150 Shoreline

Tamalpais Valley

150 Shoreline Project raises question of sea level rise

enl11b_150shorelineIn any other location, the proposal by Southern Oil Company to construct a 5,913 square foot building grocery store and delicatessen with three second-floor condominium residential units (one of them affordable) on a roughly half-acre disturbed site would be considered totally appropriate. The level site north of Shoreline Highway in the Manzanita area of the unincorporated community of Tamalpais Valley was originally developed as a gasoline service station, which was removed in 1994. A shared driveway from Shoreline Highway provides access to other commercial uses, including Frantoio Ristorante, a hotel and a two-story complex of small offices.

This particular location raises some issues that are indicative of the need for policies that the County and Bay shoreline communities of Marin will have to consider in coming years—development in areas subject to sea level rise. The 25,557 square foot property is on filled marshland of Richardson Bay, approximately 400 feet south of the tidal Coyote Creek and 500 feet southwest of the Bay shoreline. During a recent period of high tides, the site was flooded, a chronic condition in the area. Marin Conservation League is concerned that the project is proposed in an area of existing flood hazard, which will be exacerbated by sea level rise, and that existing policies do not fully address this future condition.

The Negative Declaration for the project states the following: “The design of the project would provide a finished floor elevation above the top of the slab at 13.08 feet NAVD (roughly equivalent to Mean Sea Level) where the ground elevation will be leveled to 9.7 feet NAVD. The height of the finished floor would account for settlement of the structure within 100 years and would maintain compliance with the 100-year base flood elevation  Sea level rise will likely change the base flood elevation over this time frame, and it is recommended that the building design include adjustable connections to the foundation to allow for raising the structure above the base flood elevation after long-term settlement and sea level rise. No significant effects.”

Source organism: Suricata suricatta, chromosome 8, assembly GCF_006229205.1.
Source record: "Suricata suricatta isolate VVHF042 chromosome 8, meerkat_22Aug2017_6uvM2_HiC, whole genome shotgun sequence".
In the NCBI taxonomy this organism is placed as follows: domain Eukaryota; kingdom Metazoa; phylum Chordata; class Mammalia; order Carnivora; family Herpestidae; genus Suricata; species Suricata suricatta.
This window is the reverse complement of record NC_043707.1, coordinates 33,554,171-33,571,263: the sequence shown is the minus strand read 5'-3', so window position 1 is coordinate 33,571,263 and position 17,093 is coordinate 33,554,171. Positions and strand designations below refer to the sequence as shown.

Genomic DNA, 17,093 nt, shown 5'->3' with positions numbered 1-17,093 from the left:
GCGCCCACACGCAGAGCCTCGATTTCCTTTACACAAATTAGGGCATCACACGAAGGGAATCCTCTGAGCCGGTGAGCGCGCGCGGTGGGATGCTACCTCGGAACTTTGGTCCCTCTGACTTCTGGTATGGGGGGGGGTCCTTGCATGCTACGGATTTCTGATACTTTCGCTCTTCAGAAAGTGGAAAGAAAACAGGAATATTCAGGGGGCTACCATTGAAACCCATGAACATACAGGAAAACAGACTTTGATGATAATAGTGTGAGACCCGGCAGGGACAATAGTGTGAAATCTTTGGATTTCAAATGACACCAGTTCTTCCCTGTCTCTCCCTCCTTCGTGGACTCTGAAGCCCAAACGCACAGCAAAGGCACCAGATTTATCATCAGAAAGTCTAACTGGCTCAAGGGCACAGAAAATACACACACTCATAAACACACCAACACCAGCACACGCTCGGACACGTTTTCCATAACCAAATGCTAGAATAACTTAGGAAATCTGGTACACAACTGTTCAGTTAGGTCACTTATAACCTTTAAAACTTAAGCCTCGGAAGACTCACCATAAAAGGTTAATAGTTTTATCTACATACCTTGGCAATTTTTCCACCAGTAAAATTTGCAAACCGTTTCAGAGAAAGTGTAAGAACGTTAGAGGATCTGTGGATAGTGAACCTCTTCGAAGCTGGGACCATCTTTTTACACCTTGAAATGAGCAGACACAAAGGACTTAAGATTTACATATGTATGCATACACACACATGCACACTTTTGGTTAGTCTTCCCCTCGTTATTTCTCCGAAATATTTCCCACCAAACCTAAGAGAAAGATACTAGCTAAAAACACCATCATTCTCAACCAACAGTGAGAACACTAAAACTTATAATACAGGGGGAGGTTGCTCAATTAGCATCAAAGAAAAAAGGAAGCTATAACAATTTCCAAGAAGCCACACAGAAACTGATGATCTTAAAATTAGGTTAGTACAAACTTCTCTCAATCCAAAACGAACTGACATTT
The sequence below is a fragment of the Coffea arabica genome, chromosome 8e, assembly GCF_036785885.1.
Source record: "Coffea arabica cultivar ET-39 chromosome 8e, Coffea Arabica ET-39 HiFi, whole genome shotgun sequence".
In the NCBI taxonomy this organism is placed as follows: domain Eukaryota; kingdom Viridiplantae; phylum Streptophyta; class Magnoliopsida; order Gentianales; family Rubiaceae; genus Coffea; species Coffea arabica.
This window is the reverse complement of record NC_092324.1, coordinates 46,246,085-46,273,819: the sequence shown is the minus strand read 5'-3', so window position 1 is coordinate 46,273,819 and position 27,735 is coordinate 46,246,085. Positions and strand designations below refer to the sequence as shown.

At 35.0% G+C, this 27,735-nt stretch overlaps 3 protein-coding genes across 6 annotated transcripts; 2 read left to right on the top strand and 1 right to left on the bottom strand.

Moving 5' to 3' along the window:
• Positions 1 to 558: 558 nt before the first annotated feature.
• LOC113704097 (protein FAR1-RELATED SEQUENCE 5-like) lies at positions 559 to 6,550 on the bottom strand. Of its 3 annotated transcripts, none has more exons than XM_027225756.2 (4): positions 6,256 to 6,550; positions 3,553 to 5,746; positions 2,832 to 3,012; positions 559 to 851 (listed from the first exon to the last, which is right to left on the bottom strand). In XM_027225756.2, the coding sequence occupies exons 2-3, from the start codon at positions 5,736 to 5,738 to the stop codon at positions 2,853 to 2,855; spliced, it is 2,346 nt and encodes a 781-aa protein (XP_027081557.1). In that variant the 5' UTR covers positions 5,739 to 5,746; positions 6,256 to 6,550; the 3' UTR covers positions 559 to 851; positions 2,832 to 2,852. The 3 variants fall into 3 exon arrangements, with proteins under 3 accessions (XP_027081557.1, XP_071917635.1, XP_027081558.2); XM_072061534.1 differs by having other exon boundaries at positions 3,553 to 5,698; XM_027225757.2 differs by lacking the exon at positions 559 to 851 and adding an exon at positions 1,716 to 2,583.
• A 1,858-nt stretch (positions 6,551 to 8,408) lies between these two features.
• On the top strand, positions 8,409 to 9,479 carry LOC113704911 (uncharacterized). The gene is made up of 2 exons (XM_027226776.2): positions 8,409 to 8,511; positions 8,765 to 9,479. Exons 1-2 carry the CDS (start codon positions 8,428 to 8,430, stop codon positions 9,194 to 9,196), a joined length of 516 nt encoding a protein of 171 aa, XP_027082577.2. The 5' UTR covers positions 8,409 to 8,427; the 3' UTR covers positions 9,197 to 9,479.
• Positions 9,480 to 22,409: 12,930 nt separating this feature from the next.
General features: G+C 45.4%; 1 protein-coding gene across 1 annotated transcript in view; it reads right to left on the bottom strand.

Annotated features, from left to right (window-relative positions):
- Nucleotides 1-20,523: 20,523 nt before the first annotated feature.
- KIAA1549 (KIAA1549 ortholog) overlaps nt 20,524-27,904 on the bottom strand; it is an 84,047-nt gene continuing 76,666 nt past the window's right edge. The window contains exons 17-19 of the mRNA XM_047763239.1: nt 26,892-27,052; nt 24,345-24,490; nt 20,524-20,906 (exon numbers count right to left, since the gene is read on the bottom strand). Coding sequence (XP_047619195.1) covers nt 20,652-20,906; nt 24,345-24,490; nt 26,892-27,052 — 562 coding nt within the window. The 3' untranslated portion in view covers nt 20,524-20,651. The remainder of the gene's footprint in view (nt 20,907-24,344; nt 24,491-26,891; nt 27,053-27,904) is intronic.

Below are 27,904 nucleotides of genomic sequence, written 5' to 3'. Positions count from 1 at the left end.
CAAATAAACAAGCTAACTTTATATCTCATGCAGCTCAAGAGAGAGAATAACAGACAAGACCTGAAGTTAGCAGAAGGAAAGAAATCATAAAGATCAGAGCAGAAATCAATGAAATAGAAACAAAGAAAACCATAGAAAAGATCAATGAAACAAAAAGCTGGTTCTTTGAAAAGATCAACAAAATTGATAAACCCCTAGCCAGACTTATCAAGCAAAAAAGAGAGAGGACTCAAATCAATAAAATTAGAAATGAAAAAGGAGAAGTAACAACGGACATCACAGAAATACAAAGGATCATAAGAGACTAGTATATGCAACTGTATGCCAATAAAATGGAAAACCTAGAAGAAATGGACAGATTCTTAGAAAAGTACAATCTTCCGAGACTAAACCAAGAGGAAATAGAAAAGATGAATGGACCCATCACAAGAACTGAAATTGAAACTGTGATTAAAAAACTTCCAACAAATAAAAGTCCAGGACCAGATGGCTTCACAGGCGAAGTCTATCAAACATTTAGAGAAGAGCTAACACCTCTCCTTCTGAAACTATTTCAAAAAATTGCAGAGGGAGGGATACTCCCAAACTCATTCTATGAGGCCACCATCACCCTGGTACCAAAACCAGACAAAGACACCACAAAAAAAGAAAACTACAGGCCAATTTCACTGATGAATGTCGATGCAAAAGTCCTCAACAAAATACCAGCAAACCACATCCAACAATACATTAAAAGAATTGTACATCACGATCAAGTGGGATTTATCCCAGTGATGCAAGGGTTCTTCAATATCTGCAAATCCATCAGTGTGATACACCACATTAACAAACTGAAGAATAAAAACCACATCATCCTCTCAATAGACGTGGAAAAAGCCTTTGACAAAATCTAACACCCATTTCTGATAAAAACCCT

Although this previously developed site is surrounded by other buildings, and the proposed use is consistent with applicable plans, the proposal raises issues that jurisdictions fronting the Bay are going to have to start addressing in a broader way. The County, working with other Marin jurisdictions on the Bay and working with data that has been compiled by the Bay Conservation and Development Commission, should initiate studies to determine where sea level rise is most likely to affect low-lying areas, and what comprehensive planning policies should address these changes. Properties surrounding Richardson Bay are particularly vulnerable. It is not enough to mitigate the impacts of individual projects; these mitigations could have broader off-site impacts. MCL has commented on this particular project because we see it as an example of future potential county and community problems.

Documents and Correspondence


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